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Send this short film to your victim-blamer tito

Send this short film to your victim-blamer tito
Gabbi Garcia and Khalil Ramos for Scout x Globe

[Trigger warning: Mentions of harassment and rape.]

Growing up, I’ve seen girls being given the same “advice.” Boys will be boys. Your guy classmate suddenly moaned during your science report? Boys will be boys. Your neighbor cheated on his wife for the second time? Boys will be boys. That middle-aged man—who you’ve never met at all—suddenly threw you lewd stares at the mall? Boys will be boys. And on top of that, just be careful and take care of yourself, sweetie.

Wrong. Why are girls always given guilt-tripping warnings, but boys aren’t “advised” enough on what they shouldn’t do to girls?

Recently, the #HijaAko movement revealed a huge portion from the numerous stories of harassment women experience online and offline. While rape culture has a lengthy history, we cannot deny that this can start with simple small talk. 

A snapshot of this reality is magnified in the short film “Boy Talk.” Directed by Dary Ow and written by Cyrene Joyce Laurente and Bryan Nonay, this short by Wonderlast Films shows what possibly happens in a boy-to-boy conversation. In this case, it’s a tito pushing a “goal” for his young nephew: To “man him up.”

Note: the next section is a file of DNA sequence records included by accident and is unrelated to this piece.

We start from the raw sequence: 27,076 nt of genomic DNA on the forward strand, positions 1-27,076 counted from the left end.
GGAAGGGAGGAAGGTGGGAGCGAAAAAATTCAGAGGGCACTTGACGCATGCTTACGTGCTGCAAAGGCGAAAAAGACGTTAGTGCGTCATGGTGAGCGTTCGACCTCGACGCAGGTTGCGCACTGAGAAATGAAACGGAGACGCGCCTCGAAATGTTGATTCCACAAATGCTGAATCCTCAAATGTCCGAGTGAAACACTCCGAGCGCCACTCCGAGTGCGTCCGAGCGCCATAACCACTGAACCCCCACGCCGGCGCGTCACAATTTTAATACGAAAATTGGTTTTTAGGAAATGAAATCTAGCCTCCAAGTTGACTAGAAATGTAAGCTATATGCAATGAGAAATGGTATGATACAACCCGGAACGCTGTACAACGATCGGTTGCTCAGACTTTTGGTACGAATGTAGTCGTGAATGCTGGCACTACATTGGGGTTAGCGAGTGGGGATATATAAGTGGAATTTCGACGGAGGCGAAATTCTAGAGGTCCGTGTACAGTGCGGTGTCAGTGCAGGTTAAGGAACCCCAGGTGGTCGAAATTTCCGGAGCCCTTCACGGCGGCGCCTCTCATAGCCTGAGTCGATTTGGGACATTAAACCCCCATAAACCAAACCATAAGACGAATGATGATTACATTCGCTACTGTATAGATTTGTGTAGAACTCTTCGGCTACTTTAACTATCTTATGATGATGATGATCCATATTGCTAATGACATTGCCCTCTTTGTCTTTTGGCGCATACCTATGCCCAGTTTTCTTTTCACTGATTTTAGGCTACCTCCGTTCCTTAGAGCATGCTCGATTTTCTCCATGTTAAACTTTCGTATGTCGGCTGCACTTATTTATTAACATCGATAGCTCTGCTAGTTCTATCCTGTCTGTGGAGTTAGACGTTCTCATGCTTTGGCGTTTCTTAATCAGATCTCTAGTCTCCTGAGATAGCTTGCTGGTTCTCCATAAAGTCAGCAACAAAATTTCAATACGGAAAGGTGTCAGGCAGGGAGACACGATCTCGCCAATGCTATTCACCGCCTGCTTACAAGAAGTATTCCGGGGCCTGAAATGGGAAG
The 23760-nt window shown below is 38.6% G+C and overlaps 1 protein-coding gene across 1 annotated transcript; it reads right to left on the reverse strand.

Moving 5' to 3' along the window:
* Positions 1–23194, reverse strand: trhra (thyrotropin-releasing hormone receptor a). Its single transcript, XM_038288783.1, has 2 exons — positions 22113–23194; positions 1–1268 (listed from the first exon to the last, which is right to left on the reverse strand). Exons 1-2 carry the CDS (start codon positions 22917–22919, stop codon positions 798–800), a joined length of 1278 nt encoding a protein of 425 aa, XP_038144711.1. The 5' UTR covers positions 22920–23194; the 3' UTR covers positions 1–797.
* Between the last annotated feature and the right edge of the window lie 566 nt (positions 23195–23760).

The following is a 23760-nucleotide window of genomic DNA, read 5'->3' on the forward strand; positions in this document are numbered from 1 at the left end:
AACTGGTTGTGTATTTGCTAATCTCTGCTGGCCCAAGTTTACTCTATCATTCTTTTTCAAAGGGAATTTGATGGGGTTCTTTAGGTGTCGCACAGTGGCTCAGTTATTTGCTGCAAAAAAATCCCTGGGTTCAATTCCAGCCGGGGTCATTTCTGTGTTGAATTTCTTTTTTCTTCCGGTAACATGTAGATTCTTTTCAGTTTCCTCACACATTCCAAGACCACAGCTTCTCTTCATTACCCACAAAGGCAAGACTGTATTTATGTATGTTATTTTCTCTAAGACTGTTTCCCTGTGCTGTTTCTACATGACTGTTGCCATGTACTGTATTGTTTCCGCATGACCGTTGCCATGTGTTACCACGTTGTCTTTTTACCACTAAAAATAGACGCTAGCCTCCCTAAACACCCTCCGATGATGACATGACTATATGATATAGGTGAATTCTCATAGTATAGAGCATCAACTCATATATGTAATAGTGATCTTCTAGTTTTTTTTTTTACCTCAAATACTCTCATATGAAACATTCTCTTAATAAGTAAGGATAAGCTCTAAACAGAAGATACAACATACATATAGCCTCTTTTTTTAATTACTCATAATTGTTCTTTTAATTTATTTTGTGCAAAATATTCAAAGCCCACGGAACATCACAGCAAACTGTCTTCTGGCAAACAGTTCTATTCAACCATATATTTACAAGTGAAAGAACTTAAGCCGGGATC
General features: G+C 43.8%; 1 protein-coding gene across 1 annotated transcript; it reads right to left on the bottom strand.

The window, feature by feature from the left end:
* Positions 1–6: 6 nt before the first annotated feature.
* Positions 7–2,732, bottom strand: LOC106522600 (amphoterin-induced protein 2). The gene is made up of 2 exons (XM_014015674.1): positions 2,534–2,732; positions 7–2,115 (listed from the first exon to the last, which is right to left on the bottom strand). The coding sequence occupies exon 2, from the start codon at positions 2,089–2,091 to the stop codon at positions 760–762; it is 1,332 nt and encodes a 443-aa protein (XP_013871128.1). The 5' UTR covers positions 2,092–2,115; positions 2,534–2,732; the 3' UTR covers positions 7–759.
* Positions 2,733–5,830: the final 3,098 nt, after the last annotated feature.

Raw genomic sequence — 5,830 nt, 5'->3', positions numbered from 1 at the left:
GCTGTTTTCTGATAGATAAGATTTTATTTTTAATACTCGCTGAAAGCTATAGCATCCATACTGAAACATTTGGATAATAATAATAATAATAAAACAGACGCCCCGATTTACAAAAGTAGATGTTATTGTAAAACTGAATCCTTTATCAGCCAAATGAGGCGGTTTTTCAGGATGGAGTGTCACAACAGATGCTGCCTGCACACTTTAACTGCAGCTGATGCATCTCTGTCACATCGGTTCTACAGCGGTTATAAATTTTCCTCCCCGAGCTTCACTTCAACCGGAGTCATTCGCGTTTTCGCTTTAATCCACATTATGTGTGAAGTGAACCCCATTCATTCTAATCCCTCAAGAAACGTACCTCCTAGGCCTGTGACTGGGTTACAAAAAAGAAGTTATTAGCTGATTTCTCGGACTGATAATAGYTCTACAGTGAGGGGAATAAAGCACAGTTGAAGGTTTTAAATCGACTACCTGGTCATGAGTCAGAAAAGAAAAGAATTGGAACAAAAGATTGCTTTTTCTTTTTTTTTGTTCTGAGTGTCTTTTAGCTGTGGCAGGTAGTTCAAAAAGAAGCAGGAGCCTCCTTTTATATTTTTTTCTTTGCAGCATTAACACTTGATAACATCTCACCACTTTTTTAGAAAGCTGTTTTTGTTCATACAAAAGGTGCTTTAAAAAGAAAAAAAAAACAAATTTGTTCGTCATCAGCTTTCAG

Sa ganitong usapan na-to-tolerate ang pag-o-objectify sa mga babae,” Wonderlast Films writes. “Sa mga ganitong palihim na usapan, wala ang mga babae para i-defend ang kanilang sarili. Pero paano kung may isa, kahit isang lalaki ang mag-iba ng tono sa ganitong usapan?”

From judging a boy’s identity about his “ability” to “get many girlfriends” to constantly blaming women for their traumatic experiences, “Boy Talk” exhibits how a simple car ride can break or propagate a toxic culture that endangers women every day. By the way, that rearview mirror did its job well, too. 

If you’re angry after watching this, then the “talk” did its job. But don’t just be mad—let it spur you to do something to change society. Though it closely depicts reality, it doesn’t mean it should stay that way. In case you didn’t know, someone is raped every hour in the Philippines. 

Watch “Boy Talk” here:

Read more:

Warning “sexy ladies” about their outfits doesn’t make you anti-rape culture

Why women freeze when they get harassed

Just because our selfies “turn you on” doesn’t mean we’re “asking for it”

Still from “Boy Talk”

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Jelou Galang
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